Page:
We were inspired by the technology behind Hye Yeon Nam’s Kiss Controller, which allows two users to control a video game while they kiss. Hye Yeon affixes a small magnet to one user’s tongue with Fixodent, and has the other user wear a magnetic field sensor to track the speed & movement of the magnet. Players demonstrate in this video below. Read more about Kiss Controller in this article.
We were also inspired by something DanO mentioned to us about the history of french kissing. He said (and this article confirmed) that people are attracted to and tend to choose kissing partners who have an autoimmune system that is complimentary to their own. It seems even if reproduction isn’t your ultimate goal while kissing, it’s still a big part of the psychology behind who we choose to kiss.
What happens, then, when a third person (our user) is controlling such a private experience as kissing? Is she or he simply viewing & controlling the kiss on the video, or are they partaking in it? What happens when the line between voyeurism and participation blur?
The device with which the user will control the video of a couple kissing is a lollipop. We’ll attach an accelerometer encased in acrylic to the end of the stick, and monitor the x, y and z values as the user moves the candy with their tongue. Using an arduino and the open CV library in processing, we’ll average out the values to get just one value, and map that to a specific scene in our video.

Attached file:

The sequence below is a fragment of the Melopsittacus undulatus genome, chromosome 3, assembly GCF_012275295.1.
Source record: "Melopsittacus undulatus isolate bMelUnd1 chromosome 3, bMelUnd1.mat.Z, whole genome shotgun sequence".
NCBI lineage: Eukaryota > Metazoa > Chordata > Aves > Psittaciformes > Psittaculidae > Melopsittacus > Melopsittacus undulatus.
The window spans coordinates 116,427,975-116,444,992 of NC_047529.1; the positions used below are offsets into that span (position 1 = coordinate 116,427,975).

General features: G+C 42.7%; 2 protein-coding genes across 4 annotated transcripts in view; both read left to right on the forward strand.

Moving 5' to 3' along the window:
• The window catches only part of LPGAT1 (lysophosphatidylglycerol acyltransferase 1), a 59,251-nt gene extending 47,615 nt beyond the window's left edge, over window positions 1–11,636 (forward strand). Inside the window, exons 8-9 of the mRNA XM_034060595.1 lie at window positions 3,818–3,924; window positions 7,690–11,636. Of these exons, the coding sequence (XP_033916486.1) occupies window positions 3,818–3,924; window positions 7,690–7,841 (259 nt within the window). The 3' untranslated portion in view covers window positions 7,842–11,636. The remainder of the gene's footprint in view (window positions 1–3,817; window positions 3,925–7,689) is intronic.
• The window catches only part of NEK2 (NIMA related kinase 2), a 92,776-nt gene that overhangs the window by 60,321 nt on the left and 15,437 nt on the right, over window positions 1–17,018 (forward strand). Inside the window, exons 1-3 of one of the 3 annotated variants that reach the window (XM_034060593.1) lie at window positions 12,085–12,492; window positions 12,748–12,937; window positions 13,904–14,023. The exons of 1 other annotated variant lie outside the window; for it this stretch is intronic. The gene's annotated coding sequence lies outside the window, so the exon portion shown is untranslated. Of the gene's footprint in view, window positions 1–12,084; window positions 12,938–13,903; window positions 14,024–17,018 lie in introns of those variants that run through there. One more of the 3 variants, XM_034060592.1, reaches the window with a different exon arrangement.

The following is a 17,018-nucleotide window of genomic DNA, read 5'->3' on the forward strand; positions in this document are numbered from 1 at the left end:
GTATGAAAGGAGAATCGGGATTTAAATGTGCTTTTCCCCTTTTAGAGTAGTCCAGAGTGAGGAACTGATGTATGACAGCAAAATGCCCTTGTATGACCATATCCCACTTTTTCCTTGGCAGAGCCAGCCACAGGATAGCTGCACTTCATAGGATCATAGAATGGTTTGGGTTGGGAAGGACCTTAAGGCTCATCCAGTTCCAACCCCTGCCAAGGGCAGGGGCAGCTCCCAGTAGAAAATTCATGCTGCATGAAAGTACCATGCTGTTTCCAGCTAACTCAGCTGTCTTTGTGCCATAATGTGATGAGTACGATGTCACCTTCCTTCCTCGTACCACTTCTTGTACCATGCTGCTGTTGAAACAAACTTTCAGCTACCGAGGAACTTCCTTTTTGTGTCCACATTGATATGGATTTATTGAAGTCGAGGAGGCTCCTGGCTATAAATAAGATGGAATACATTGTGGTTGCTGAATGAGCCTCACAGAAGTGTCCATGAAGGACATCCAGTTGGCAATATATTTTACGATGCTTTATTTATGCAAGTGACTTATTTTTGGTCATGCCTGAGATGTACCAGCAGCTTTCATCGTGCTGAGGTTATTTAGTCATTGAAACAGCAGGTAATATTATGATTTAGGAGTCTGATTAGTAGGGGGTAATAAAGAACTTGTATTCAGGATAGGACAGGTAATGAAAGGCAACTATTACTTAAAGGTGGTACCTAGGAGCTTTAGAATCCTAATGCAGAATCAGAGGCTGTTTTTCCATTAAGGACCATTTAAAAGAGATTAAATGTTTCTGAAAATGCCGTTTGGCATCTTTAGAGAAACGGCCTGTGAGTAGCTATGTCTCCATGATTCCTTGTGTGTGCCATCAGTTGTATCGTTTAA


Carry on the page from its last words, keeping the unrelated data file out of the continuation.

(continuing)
Drawing daily is dangerous. #cantstopRead More
We have an Applications class assignment to ride the M5 bus line from where it begins in Washington Heights, to where it ends in South Ferry. The point of the exercise is to get the hell off the ITP floor and visit some other neighborhoods in glorious New York. But, I didn’t follow the assignment.
Instead, I took the B46 bus in Brooklyn from Williamsburg to Marine Park so I could pick up images of the lower abdominal CT scan I received at Marine Park Radiology in late August. And on the way, I wondered how many people on the bus also had received an appendectomy like I did in late September. So I counted the number of people who entered and exited the bus at each stop.